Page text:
U.S. Special Envoy for Iran Robert Malley arrived in Israel on Sunday for a series of meetings with top Israeli officials as talks with Tehran on reviving its nuclear agreement are set to restart later in the month.
Malley — who will be heading the U.S. delegation in the nuclear talks between world powers and Iran, expected to resume on November 29 — will meet with Defense Minister Benny Gantz on Monday alongside other Israeli defense officials.
While it’s currently unclear whether Foreign Minister Yair Lapid will meet with Malley, Prime Minister Naftali Bennett announced he will not meet with the diplomat, so as not to imply that Jerusalem has given its consent to the efforts to bring back the tattered 2015 deal.
Sources familiar with the process told Ynet that Israel fears Iran will convince the Americans to lift all economic sanctions in exchange for stopping uranium enrichment without discussing other issues, such as Tehran's ballistic missile program or the Islamic Republic's entrenchment in Syria.
Israeli officials will also remind the envoy that $150 billion were funneled to Tehran last time sanctions were lifted, which the Revolutionary Guards utilized to fund its regional expansion and shore its nuclear program.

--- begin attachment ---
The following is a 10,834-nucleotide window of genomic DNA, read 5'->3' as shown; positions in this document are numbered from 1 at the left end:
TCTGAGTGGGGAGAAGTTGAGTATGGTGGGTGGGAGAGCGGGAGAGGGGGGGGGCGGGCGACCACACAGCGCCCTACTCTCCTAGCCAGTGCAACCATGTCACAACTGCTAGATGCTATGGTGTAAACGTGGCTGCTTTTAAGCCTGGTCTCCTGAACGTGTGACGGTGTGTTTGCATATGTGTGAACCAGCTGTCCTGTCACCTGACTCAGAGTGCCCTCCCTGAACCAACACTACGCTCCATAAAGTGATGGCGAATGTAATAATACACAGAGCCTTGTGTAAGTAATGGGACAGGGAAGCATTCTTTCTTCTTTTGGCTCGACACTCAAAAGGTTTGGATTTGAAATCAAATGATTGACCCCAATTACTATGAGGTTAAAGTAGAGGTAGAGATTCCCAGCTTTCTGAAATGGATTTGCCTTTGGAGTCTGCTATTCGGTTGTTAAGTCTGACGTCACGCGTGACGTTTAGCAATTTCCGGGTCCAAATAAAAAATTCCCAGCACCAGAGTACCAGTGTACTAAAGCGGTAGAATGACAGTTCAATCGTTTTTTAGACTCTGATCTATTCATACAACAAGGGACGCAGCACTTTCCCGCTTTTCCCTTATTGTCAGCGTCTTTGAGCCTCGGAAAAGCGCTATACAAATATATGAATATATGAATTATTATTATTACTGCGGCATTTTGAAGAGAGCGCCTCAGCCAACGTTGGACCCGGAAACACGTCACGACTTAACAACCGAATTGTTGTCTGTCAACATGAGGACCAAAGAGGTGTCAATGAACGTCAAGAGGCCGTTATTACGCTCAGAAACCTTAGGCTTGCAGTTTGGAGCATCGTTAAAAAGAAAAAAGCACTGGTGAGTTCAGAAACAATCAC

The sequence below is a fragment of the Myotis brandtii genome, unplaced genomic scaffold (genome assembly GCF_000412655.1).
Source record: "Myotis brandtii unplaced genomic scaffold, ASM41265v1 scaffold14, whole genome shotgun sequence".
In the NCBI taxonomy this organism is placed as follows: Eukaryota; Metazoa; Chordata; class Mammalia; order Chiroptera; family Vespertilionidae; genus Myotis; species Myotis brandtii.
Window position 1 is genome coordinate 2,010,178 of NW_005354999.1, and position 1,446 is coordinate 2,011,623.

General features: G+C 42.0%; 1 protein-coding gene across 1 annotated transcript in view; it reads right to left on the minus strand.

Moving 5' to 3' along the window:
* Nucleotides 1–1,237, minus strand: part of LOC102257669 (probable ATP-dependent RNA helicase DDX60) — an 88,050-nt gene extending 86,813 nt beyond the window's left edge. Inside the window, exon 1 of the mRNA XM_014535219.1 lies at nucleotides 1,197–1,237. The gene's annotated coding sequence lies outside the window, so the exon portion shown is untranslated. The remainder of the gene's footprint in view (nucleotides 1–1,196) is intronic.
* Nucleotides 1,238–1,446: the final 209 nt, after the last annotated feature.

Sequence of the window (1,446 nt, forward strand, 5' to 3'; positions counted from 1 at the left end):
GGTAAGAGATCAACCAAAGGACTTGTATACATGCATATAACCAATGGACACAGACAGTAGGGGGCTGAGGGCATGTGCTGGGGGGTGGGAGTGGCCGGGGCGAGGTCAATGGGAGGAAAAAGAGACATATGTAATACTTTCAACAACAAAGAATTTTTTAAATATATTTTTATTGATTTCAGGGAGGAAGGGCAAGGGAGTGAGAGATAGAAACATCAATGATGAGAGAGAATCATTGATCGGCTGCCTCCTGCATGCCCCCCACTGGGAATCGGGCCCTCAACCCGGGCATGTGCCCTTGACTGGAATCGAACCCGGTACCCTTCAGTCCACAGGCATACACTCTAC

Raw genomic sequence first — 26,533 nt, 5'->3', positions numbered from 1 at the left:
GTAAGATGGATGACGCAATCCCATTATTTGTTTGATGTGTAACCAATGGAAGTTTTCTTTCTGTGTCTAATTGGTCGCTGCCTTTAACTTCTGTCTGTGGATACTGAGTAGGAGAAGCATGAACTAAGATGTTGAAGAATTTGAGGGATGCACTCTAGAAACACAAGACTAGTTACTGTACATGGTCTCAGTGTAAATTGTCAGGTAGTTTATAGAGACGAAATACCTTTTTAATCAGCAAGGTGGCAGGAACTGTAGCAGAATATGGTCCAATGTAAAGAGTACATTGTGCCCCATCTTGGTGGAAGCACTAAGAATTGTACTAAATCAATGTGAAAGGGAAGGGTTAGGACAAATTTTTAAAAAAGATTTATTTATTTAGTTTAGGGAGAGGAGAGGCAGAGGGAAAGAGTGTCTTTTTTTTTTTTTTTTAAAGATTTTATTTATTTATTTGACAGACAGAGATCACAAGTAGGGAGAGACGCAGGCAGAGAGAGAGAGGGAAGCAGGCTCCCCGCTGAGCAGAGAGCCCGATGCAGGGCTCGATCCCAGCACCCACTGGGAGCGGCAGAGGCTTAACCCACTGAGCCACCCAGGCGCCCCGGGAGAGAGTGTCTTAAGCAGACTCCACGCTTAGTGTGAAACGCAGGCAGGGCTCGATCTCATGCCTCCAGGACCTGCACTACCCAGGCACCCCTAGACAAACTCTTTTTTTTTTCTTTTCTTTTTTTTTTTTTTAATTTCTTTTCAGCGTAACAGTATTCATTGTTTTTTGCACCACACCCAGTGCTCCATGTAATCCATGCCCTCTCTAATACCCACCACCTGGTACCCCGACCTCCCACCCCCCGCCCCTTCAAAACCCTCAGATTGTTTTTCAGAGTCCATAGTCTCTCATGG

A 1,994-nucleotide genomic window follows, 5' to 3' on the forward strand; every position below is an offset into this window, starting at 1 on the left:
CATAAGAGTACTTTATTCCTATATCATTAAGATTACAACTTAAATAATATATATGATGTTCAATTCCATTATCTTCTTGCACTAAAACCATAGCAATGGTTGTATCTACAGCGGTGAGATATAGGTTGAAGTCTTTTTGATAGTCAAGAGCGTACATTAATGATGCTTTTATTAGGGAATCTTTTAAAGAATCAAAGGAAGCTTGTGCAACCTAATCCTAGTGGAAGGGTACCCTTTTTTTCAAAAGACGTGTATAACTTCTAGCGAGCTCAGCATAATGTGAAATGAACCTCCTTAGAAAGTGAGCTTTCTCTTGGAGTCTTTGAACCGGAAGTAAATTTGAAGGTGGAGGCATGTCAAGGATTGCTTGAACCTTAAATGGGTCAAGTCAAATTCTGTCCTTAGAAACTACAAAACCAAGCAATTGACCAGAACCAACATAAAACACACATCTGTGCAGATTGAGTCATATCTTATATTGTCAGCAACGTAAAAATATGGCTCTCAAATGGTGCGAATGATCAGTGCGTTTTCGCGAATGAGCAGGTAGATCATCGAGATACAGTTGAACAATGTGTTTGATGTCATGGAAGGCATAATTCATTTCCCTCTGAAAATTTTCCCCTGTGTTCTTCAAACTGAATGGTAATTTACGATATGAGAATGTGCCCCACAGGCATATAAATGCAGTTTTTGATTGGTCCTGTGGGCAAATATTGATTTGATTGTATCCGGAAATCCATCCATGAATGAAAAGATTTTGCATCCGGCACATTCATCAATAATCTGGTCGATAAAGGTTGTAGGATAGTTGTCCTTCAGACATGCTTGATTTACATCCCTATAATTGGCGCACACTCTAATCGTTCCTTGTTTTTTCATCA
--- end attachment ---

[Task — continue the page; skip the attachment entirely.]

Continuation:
While some Israeli officials oppose the deal vehemently, other defense experts believe that the pact constitutes the lesser of two evils as it will put pressure on Iran to cease enriching uranium.
"We realized that the situation is going back to where it was in 2015 after [former prime minister Benjamin Netanyahu] failed to foil the agreement,” said an Israeli official who spoke to Ynet on condition of anonymity as they were not authorized to discuss the issue.
“So now we are pushing for a diluted agreement, as it is clear to us that we can not stop it outright."
In April, Tehran and six world powers began discussing ways to salvage the nuclear pact, which has eroded since 2018 when then-president Donald Trump withdrew the United States from it and reimposed sanctions on Iran, prompting Tehran to breach various limits on uranium enrichment set by the pact.
But the talks have been on hold since the election of Iran's hardline President Ebrahim Raisi in June, who is expected to take a tough approach when talks do resume in Vienna.